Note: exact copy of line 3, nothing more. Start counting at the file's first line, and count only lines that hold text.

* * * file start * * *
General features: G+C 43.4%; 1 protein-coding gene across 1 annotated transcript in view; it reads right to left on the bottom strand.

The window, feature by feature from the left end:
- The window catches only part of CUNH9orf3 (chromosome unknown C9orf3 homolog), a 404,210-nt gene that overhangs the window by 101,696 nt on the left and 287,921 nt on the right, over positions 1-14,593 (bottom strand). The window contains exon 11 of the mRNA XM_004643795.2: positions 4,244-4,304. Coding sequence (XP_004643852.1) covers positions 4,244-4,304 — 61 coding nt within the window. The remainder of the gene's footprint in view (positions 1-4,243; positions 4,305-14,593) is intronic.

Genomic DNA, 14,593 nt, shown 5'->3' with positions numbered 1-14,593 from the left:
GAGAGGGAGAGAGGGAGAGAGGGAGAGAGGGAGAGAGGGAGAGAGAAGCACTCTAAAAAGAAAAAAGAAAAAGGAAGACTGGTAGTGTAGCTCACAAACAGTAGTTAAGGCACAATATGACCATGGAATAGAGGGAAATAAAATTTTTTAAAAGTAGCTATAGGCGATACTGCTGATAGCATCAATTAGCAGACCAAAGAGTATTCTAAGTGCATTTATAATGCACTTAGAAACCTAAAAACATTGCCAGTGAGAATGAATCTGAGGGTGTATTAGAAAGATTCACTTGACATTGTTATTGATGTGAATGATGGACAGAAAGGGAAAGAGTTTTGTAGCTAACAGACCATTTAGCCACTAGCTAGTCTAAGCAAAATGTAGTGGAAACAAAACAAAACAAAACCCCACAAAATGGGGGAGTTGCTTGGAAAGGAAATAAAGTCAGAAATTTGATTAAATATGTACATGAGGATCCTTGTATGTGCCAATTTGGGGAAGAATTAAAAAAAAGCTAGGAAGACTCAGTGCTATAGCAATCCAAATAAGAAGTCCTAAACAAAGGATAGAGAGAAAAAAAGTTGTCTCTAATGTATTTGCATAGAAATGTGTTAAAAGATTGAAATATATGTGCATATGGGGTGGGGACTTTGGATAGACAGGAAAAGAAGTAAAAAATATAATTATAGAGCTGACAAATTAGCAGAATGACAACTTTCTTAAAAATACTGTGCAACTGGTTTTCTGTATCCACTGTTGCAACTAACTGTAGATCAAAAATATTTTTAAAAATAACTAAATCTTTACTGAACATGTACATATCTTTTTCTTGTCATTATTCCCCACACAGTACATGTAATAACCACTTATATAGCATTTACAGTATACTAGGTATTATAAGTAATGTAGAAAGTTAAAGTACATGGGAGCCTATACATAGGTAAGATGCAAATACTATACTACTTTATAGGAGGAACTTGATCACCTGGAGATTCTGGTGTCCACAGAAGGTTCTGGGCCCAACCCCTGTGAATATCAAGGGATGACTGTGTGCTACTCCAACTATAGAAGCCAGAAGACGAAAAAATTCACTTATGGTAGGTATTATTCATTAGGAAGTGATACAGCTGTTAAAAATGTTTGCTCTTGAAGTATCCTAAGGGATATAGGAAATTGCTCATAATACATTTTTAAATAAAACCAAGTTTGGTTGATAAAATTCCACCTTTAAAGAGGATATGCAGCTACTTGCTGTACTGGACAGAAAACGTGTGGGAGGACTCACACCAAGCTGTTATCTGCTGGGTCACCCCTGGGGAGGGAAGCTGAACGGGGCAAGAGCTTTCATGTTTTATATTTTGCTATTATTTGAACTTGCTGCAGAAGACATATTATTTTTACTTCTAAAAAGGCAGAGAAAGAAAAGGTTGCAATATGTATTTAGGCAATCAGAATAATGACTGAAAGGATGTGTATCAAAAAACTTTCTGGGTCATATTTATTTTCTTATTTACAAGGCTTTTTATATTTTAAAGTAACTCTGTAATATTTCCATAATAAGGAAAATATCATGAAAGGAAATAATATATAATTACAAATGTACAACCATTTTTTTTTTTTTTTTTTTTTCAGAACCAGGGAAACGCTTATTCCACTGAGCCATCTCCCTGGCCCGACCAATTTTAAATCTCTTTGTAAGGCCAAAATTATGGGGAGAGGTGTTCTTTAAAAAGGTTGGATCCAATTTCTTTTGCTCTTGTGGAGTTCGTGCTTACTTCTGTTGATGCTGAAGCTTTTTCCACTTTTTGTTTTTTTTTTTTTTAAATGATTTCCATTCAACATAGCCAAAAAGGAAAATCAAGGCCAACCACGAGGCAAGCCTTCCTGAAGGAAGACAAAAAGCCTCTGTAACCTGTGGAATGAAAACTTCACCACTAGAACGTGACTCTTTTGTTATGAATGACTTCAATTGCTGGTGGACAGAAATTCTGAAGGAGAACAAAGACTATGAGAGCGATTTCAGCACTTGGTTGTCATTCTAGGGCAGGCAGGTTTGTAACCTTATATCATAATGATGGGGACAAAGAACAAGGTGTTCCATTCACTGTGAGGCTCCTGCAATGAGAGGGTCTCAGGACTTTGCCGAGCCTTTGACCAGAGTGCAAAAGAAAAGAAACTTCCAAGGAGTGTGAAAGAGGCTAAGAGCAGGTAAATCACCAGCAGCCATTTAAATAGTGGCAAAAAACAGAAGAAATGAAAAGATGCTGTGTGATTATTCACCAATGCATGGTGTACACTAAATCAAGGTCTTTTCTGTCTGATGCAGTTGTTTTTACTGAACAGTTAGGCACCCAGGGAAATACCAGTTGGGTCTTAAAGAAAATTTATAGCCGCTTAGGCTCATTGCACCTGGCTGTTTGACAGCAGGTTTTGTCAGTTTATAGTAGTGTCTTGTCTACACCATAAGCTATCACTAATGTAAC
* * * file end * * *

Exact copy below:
- The window catches only part of CUNH9orf3 (chromosome unknown C9orf3 homolog), a 404,210-nt gene that overhangs the window by 101,696 nt on the left and 287,921 nt on the right, over positions 1-14,593 (bottom strand). The window contains exon 11 of the mRNA XM_004643795.2: positions 4,244-4,304. Coding sequence (XP_004643852.1) covers positions 4,244-4,304 — 61 coding nt within the window. The remainder of the gene's footprint in view (positions 1-4,243; positions 4,305-14,593) is intronic.